Posted By: CustomVite Nutrition Team Date: September 6, 2017 Comments: 0

In an ideal world, all of the nutrients that we require for optimal health can be obtained from fresh, nutrient-dense, and healthy foods. Unfortunately though, even if you have healthy eating habits, many of the foods sold today do not contain all of the essential nutrients you need to thrive. Why not? One of the main reasons is the soil and growing environment. For example, some of the more modernized farming practices have contributed to soil that is insufficient in certain nutrients and minerals like selenium, zinc and magnesium. The simple fact is this: If the soil is depleted of certain nutrients, the food grown in that soil will also lack those same nutrients.

Other factors, like long-term storage, over-processing, harvesting and shipping practices, can also cause foods to lose it’s nutritional value. Fruits and vegetables for example have their highest nutrient content when they are “alive” (still growing) or immediately after they are picked. Unfortunately, as soon as they are harvested and stored in a cold environment, their nutritional value quickly declines. Grapes for example, lose up to 30% of their B vitamins by the time they arrive in most grocery stores. Fresh asparagus stored for one week can cause its vitamin C content to decrease by almost 90%! Not only do most of us purchase our fruits and vegetables from the grocery store, where cold, long-term storage is in effect, but then we take that nutrient-deprived food and cook it, which can further destroy the nutrients it once contained. Many foods are also processed (canned or frozen), which again contributes to a lower nutritional value.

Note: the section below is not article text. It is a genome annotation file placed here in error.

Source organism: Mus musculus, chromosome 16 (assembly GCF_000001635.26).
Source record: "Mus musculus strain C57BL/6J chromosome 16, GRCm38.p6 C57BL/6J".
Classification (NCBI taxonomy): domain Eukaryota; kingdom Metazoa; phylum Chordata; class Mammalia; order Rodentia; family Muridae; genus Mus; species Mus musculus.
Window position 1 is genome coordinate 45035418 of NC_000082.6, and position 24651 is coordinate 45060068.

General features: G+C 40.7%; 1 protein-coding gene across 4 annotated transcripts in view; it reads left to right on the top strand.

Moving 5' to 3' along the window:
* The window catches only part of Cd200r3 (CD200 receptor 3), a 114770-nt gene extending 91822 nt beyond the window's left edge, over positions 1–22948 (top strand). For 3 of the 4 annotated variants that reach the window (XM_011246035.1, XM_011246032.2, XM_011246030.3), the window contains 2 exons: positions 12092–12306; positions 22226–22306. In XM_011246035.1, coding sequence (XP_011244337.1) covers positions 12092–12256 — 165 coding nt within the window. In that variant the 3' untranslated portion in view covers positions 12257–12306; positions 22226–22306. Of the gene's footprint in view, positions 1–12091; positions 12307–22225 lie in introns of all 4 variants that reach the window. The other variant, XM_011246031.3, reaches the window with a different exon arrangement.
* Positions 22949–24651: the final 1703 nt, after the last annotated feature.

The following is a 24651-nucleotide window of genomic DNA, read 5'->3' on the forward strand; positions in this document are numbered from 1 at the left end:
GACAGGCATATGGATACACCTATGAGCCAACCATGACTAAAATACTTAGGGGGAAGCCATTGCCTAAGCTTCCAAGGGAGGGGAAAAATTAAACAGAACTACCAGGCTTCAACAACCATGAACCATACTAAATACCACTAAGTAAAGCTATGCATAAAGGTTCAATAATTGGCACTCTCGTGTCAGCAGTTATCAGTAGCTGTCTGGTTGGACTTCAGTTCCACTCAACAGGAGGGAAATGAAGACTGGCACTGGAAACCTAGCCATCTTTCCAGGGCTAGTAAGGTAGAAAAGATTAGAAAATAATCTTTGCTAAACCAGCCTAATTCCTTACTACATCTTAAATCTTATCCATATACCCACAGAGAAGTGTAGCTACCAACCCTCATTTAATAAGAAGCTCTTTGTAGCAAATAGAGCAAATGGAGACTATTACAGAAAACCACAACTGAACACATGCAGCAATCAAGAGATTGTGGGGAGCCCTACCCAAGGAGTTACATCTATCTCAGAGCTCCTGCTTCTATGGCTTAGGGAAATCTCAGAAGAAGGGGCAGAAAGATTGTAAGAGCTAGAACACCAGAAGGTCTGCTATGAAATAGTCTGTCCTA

As you can see, there are many reasons why we can’t rely on food alone to get all of the nutrients we need. With these concerns in mind, almost everyone can benefit from taking good quality vitamins and minerals in order to supplement nutrient-deprived food with essential nutrients.



(1) Balch, Phyllis A. Prescription for Nutritional Healing: a Practical A-to-Z Reference to Drug-Free Remedies Using Vitamins, Minerals, Herbs & Food Supplements. Penguin, 2011.

(2) Wartian Smith, P. (2008). What You Must Know about Vitamins, Minerals, Herbs & More. Garden City Park, NY: Square One Publishers.

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